Barring burn-out and injury (or a horrendous loss of form), this is the core of the World Cup team.
By Suresh Menon
Is the squad in New Zealand India's finest in one-day cricket? The batting is so strong that it does two things. One, it makes up for the lack of a genuine all rounder, someone who would make the team for his batting or bowling alone. And two, when India bat first, the top half collectively acts as an extra bowler, running up totals that put extra pressure on the opposition.
Watching the Indian batsmen riding roughshod over New Zealand in the Christchurch one-dayer, it was difficult to think of a batting line-up that clicked together so well. Clearly the thought had occurred to others too, notably Sachin Tendulkar who said after the match that this was the best he had been a part of in his career.
A simple exercise will show just how good the current team is. Let's pick a joint team with the one that won the World Cup in 1983, result-wise the most successful Indian team. I cannot see any of numbers 1 to 5 then - Sunil Gavaskar, K Srikkanth, MohinderAmarnath, Yashpal Sharma, Sandip Patil - replacing any of the current crop. With Sehwag and Gambhir to open (this is still the best combination, and avoids left handers bunching up in the middle), Tendulkar, Yuvraj and Dhoni to follow, that is obvious.
This is not reverse snobbery, acknowledgement that the past was never as good as the present. It is merely being practical. Also, we must keep in mind the fact that as the sport evolves and becomes more sophisticated in terms of tactics and strategy, those who played later have a natural advantage over those who played a quarter century ago. Players of an earlier generation have to push harder to find a place in later teams.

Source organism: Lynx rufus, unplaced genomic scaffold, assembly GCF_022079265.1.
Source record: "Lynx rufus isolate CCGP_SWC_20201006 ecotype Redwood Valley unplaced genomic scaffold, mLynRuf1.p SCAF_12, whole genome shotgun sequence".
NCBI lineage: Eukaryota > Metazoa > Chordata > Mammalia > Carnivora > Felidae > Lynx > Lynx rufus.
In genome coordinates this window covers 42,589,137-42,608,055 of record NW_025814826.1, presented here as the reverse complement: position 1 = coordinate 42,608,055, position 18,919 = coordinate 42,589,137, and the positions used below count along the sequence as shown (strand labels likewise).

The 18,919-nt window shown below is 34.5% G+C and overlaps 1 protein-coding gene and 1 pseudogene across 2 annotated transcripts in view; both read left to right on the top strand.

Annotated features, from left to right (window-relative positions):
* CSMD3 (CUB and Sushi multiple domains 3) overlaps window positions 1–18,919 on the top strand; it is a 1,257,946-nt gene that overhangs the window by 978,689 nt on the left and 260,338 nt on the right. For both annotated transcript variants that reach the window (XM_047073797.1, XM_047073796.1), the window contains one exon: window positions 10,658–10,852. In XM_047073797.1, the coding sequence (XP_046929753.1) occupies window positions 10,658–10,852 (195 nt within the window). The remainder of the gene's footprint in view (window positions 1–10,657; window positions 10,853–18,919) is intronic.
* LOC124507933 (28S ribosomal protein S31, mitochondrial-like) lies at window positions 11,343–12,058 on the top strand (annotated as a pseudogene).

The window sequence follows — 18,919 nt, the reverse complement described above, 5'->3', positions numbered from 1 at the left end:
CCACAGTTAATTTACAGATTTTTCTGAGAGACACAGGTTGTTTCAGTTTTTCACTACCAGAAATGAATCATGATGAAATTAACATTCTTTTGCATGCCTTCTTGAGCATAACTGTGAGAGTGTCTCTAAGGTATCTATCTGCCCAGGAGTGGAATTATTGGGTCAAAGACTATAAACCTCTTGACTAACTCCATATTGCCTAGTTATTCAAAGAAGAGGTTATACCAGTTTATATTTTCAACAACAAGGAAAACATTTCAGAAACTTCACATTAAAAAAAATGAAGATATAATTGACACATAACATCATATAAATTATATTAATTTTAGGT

Numbers 6 to 11 in the combined team also fall into place quite easily. In 1983, most of the places (with one exception) were taken up by the bits-and-pieces men, then considered the backbone of any team. Batsmen who were picked for their bowling, bowlers who could bat, players who would struggle to find a place as pure batsmen or pure bowlers. Men like Kirti Azad, Roger Binny, Madan Lal, even Balwinder Sandhu. The exception was the captain, Kapil Dev, one of the finest all rounders to have played the game.
In the combined team, 6 to 11 would be: Suresh Raina, Kapil Dev, Ravi Shastri, Harbhajan Singh, Zaheer Khan, Ishant Sharma. This would mean that of the five bowlers, two are front-line batsmen too.
Interestingly, only two players - Kapil and Shastri - make it to the combined team (although an argument could be made for Srikkanth as twelfth man, ahead of Irfan Pathan). That is how good the current team is; nine of them would replace the World Cup-winning squad, and no questions asked.
In two years, this team will be hoping to repeat that 1983 triumph. The average age of the team which played the last one-dayer was 27, with only three men having crossed 30. Tendulkar will be 38 in 2011, Sehwag and Zaheer 32, and Harbhajan 30. Dhoni will be getting ready to blow out 30 candles on his birthday cake.
Barring burn-out and injury (or a horrendous loss of form), this is the core of the World Cup team. Medium pacers are being rotated, older players are being rested to keep them fresh. That is the way to go. Preparations for the World Cup seem to be on track. This is good news for the finest one-day team to have taken the field for India.